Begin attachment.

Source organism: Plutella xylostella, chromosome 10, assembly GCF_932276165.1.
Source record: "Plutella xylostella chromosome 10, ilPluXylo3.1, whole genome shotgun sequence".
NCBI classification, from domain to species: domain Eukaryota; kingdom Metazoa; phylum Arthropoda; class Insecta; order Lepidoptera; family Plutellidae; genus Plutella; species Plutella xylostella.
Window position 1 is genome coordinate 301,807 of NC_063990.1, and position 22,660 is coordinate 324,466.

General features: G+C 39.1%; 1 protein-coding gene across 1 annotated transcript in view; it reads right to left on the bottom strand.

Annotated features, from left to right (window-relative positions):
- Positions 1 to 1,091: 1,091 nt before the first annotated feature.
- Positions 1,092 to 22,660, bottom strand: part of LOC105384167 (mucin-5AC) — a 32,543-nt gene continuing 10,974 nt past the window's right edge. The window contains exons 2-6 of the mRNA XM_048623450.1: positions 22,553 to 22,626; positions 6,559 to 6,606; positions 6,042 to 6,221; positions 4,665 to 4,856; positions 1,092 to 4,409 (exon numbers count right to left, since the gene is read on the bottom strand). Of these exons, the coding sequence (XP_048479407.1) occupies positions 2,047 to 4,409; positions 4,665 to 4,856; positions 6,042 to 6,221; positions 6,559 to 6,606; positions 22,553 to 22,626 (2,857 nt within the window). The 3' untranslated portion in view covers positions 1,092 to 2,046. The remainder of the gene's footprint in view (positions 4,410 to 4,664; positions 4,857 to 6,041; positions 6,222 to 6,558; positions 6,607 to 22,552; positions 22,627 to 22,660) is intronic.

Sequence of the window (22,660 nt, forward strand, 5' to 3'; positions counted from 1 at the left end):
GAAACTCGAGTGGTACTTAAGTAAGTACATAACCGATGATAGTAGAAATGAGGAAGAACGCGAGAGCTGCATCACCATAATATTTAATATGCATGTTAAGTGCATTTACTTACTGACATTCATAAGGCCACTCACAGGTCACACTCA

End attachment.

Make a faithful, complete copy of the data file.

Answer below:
Source organism: Plutella xylostella, chromosome 10, assembly GCF_932276165.1.
Source record: "Plutella xylostella chromosome 10, ilPluXylo3.1, whole genome shotgun sequence".
NCBI classification, from domain to species: domain Eukaryota; kingdom Metazoa; phylum Arthropoda; class Insecta; order Lepidoptera; family Plutellidae; genus Plutella; species Plutella xylostella.
Window position 1 is genome coordinate 301,807 of NC_063990.1, and position 22,660 is coordinate 324,466.

General features: G+C 39.1%; 1 protein-coding gene across 1 annotated transcript in view; it reads right to left on the bottom strand.

Annotated features, from left to right (window-relative positions):
- Positions 1 to 1,091: 1,091 nt before the first annotated feature.
- Positions 1,092 to 22,660, bottom strand: part of LOC105384167 (mucin-5AC) — a 32,543-nt gene continuing 10,974 nt past the window's right edge. The window contains exons 2-6 of the mRNA XM_048623450.1: positions 22,553 to 22,626; positions 6,559 to 6,606; positions 6,042 to 6,221; positions 4,665 to 4,856; positions 1,092 to 4,409 (exon numbers count right to left, since the gene is read on the bottom strand). Of these exons, the coding sequence (XP_048479407.1) occupies positions 2,047 to 4,409; positions 4,665 to 4,856; positions 6,042 to 6,221; positions 6,559 to 6,606; positions 22,553 to 22,626 (2,857 nt within the window). The 3' untranslated portion in view covers positions 1,092 to 2,046. The remainder of the gene's footprint in view (positions 4,410 to 4,664; positions 4,857 to 6,041; positions 6,222 to 6,558; positions 6,607 to 22,552; positions 22,627 to 22,660) is intronic.

Sequence of the window (22,660 nt, forward strand, 5' to 3'; positions counted from 1 at the left end):
GAAACTCGAGTGGTACTTAAGTAAGTACATAACCGATGATAGTAGAAATGAGGAAGAACGCGAGAGCTGCATCACCATAATATTTAATATGCATGTTAAGTGCATTTACTTACTGACATTCATAAGGCCACTCACAGGTCACACTCA